In a fairy tale, subjects worried, but said nothing, about their emperor who wore no clothes. In contemporary United States, people are fixated by the President’s hair. Public Policy Polling discovered that 37 percent think it’s natural; 30 percent believe it’s a toupee; 37 percent just aren’t sure what to think.

Santa Claus


I’m pretty sure that we all know at least one person who does not believe in Santa Claus. This person is a Grinch. But, that’s just my opinion.


Most of us agree with Francis Pharcellus Church who wrote an editorial for the New York Sun in 1897. His opinion column was a response to 8-year-old Virginia O’Hanlon, whose friends questioned the existence of Santa. Her father said that if the Sun reported that Santa Claus exists, she’d know it was true. Church’s second paragraph began, “Yes, VIRGINIA, there is a Santa Claus.”


Of course he exists. But, he may soon have to prepare presents on a barge and use inflatable reindeer (like you see on some lawns) because they can float. And that’s an opinion. However, it is supported by facts.


The Arctic Circle is warming at twice the rate of the rest of the world, according to the National Oceanic and Atmospheric Administration. Last year at this time, the Arctic was between 4 and 11 degrees Fahrenheit above its average, with some days in February hitting 35 degrees. As ice melts, it creates a cascading effect.


Ice acts like a mirror, reflecting the sun’s rays back into space. The dark ocean, on the other hand, absorbs the sun’s heat. Moreover, if the ice melts down to the permafrost, huge amounts of trapped carbon dioxide (a “greenhouse gas”) are released into the atmosphere. This traps even more heat, and the cycle becomes a spiral, turning faster and faster as events begin to multiply. Today, there are about a million fewer square miles of arctic ice as there were in the 1990s.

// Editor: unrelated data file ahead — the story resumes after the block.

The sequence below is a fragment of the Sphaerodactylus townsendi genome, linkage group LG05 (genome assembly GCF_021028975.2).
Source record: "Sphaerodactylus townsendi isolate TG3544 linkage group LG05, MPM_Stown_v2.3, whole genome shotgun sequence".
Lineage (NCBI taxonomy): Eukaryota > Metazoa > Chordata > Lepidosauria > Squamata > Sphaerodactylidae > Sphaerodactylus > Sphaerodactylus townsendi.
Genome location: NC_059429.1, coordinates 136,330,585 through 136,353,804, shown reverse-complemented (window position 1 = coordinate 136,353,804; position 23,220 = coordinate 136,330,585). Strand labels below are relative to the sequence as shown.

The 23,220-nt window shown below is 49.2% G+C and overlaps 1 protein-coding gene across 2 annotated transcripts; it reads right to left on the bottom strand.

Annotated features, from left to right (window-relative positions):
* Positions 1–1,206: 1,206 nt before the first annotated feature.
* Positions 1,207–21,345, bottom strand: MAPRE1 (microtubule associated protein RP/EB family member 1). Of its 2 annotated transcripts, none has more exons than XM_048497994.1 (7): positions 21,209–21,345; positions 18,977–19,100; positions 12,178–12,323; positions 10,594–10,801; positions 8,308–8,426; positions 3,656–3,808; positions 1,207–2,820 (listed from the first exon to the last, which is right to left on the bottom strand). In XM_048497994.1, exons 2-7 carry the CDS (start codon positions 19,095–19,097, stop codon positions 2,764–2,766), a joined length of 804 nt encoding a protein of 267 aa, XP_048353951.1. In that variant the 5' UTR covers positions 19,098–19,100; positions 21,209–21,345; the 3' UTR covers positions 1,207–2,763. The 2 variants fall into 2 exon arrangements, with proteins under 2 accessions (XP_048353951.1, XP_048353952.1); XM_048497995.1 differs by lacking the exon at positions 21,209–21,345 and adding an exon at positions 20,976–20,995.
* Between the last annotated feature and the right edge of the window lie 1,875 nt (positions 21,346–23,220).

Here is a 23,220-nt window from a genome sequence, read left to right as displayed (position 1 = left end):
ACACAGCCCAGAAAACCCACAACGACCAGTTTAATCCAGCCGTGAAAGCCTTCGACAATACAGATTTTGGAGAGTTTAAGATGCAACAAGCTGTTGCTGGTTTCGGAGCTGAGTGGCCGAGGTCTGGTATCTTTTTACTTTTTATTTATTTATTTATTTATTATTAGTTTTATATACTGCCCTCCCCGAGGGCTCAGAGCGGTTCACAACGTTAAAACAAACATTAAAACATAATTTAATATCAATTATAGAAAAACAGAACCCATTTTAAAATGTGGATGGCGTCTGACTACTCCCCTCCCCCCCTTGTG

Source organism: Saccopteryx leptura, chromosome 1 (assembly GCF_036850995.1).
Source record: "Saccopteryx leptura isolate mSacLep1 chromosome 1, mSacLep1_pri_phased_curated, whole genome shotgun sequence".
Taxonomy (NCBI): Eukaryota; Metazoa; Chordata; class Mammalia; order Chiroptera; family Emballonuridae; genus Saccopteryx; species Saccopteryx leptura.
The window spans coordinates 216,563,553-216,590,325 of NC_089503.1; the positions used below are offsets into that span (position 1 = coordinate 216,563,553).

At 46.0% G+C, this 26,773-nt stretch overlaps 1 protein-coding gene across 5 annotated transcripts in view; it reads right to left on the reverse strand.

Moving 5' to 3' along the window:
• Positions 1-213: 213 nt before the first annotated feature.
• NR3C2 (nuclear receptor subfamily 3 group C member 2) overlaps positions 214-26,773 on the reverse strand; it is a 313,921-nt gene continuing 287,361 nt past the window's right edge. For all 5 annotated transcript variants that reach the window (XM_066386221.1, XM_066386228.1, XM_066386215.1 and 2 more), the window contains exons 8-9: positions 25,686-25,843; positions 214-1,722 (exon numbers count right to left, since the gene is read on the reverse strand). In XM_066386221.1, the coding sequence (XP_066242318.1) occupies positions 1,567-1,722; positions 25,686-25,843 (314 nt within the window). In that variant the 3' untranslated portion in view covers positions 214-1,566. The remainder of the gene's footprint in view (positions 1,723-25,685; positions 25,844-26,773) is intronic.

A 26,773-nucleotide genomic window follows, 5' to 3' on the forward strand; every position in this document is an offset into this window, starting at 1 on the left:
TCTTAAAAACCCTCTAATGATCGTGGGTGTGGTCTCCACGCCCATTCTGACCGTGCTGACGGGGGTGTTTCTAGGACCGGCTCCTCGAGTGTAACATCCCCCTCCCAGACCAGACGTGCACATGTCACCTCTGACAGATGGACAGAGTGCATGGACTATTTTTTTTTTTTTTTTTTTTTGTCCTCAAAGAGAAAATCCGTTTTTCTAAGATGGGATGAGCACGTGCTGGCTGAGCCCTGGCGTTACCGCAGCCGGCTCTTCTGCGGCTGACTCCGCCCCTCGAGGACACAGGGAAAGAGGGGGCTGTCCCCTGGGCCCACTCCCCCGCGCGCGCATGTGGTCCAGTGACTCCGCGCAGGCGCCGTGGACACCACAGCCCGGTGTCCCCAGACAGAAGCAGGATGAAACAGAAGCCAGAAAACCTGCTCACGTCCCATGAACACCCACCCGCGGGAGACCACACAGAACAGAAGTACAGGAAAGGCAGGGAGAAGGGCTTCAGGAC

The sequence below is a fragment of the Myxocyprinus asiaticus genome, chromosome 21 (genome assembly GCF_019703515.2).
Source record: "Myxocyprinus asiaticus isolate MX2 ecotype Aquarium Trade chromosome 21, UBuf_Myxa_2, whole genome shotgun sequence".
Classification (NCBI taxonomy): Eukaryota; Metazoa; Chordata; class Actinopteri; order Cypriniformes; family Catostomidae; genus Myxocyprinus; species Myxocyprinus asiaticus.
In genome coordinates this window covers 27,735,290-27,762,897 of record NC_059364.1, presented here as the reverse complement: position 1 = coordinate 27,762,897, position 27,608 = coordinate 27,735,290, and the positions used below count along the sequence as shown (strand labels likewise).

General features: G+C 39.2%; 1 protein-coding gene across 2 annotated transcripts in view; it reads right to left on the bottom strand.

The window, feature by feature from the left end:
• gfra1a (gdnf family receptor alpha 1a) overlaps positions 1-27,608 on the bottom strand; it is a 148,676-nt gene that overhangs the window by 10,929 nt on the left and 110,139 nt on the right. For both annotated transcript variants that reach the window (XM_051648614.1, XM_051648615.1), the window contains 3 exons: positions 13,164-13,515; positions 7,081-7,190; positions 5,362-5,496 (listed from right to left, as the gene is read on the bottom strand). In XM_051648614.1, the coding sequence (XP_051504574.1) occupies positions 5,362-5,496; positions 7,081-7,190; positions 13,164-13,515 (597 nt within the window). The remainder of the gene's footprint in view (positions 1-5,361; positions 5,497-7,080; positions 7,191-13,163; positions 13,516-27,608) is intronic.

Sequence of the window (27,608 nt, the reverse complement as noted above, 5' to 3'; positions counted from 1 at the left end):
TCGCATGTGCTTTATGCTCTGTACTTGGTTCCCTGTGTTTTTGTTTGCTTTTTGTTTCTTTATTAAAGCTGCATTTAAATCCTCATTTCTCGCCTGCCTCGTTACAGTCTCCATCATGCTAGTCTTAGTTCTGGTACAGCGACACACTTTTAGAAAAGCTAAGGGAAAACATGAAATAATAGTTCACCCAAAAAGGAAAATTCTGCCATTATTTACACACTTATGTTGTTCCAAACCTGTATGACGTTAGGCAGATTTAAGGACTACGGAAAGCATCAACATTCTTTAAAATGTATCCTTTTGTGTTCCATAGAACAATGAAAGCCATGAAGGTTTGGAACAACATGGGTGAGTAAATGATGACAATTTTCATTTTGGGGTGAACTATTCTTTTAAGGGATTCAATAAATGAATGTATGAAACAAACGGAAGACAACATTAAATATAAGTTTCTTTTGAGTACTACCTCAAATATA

Why don’t the nations of the world jump in and pass the legislation that’s necessary to keep Santa’s workshop on a solid ice base? Well, part of the reason seems to be economic. As the ice melts, it opens possible channels right through the North Pole (or its neighborhood). These new channels allow for more direct shipping across the top of the world between Asia and Europe as well as between Asia and North America.


Quicker shipping routes means less expensive transportation, and that means bigger profits for huge corporations. But, that’s not even the biggest prize. It is believed that about 90 billion barrels of oil and one-fifth of the world’s natural gas are trapped beneath the Arctic ice sheet.


With that kind of potential wealth at stake, our opinions about Santa’s safety or the safety of the world, for that matter, are of little consequence to those who hold the power to make decisions about the fate of the North Pole. And, that’s a fact.


• • •


Jim Glynn may be contacted at j_glynn@att.net. Club Soc at CSU, Bakersfield, sponsored a colloquium by Glynn the following year, and his presentation, “The History and Politics of Immigration,” nearly started a fist fight between the department chairman and a member of the faculty. That, too, is a fact.